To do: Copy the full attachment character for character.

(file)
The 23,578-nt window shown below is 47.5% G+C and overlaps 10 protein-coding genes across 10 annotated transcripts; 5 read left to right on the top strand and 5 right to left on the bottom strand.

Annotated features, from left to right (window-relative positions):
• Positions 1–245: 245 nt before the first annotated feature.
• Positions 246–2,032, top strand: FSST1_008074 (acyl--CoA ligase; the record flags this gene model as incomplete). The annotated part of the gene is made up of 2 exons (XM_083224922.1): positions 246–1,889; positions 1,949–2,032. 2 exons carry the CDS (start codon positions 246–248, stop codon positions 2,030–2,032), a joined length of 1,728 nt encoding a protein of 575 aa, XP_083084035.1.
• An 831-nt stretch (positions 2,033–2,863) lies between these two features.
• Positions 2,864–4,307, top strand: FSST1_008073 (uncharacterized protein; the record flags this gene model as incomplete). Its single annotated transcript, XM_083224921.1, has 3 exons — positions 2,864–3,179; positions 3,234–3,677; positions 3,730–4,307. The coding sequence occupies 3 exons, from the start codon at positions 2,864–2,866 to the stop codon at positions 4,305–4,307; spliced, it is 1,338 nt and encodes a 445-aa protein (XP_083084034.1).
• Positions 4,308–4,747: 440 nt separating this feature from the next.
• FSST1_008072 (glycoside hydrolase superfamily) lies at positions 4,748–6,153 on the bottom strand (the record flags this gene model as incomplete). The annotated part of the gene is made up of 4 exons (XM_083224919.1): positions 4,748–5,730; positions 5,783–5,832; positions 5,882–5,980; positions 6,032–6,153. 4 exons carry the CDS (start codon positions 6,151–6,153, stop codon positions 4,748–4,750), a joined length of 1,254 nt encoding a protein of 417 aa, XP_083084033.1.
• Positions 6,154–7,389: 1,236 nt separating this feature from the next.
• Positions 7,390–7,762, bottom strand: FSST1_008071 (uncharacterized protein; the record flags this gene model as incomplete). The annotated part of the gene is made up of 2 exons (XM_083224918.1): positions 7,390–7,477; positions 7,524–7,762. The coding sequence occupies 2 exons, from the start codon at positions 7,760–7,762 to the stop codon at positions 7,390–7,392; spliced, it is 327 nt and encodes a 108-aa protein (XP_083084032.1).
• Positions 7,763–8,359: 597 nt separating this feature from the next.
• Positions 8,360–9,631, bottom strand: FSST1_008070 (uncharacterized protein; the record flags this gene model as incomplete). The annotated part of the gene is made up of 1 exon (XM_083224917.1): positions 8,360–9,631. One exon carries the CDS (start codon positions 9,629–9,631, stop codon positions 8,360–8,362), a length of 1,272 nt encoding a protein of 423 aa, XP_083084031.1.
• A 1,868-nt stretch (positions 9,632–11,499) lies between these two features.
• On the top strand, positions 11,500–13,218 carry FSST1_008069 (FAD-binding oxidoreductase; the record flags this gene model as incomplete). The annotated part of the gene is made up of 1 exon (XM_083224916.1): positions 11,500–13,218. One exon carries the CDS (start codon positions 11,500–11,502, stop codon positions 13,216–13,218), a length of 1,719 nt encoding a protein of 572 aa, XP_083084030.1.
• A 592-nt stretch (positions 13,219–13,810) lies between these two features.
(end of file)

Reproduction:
The 23,578-nt window shown below is 47.5% G+C and overlaps 10 protein-coding genes across 10 annotated transcripts; 5 read left to right on the top strand and 5 right to left on the bottom strand.

Annotated features, from left to right (window-relative positions):
• Positions 1–245: 245 nt before the first annotated feature.
• Positions 246–2,032, top strand: FSST1_008074 (acyl--CoA ligase; the record flags this gene model as incomplete). The annotated part of the gene is made up of 2 exons (XM_083224922.1): positions 246–1,889; positions 1,949–2,032. 2 exons carry the CDS (start codon positions 246–248, stop codon positions 2,030–2,032), a joined length of 1,728 nt encoding a protein of 575 aa, XP_083084035.1.
• An 831-nt stretch (positions 2,033–2,863) lies between these two features.
• Positions 2,864–4,307, top strand: FSST1_008073 (uncharacterized protein; the record flags this gene model as incomplete). Its single annotated transcript, XM_083224921.1, has 3 exons — positions 2,864–3,179; positions 3,234–3,677; positions 3,730–4,307. The coding sequence occupies 3 exons, from the start codon at positions 2,864–2,866 to the stop codon at positions 4,305–4,307; spliced, it is 1,338 nt and encodes a 445-aa protein (XP_083084034.1).
• Positions 4,308–4,747: 440 nt separating this feature from the next.
• FSST1_008072 (glycoside hydrolase superfamily) lies at positions 4,748–6,153 on the bottom strand (the record flags this gene model as incomplete). The annotated part of the gene is made up of 4 exons (XM_083224919.1): positions 4,748–5,730; positions 5,783–5,832; positions 5,882–5,980; positions 6,032–6,153. 4 exons carry the CDS (start codon positions 6,151–6,153, stop codon positions 4,748–4,750), a joined length of 1,254 nt encoding a protein of 417 aa, XP_083084033.1.
• Positions 6,154–7,389: 1,236 nt separating this feature from the next.
• Positions 7,390–7,762, bottom strand: FSST1_008071 (uncharacterized protein; the record flags this gene model as incomplete). The annotated part of the gene is made up of 2 exons (XM_083224918.1): positions 7,390–7,477; positions 7,524–7,762. The coding sequence occupies 2 exons, from the start codon at positions 7,760–7,762 to the stop codon at positions 7,390–7,392; spliced, it is 327 nt and encodes a 108-aa protein (XP_083084032.1).
• Positions 7,763–8,359: 597 nt separating this feature from the next.
• Positions 8,360–9,631, bottom strand: FSST1_008070 (uncharacterized protein; the record flags this gene model as incomplete). The annotated part of the gene is made up of 1 exon (XM_083224917.1): positions 8,360–9,631. One exon carries the CDS (start codon positions 9,629–9,631, stop codon positions 8,360–8,362), a length of 1,272 nt encoding a protein of 423 aa, XP_083084031.1.
• A 1,868-nt stretch (positions 9,632–11,499) lies between these two features.
• On the top strand, positions 11,500–13,218 carry FSST1_008069 (FAD-binding oxidoreductase; the record flags this gene model as incomplete). The annotated part of the gene is made up of 1 exon (XM_083224916.1): positions 11,500–13,218. One exon carries the CDS (start codon positions 11,500–11,502, stop codon positions 13,216–13,218), a length of 1,719 nt encoding a protein of 572 aa, XP_083084030.1.
• A 592-nt stretch (positions 13,219–13,810) lies between these two features.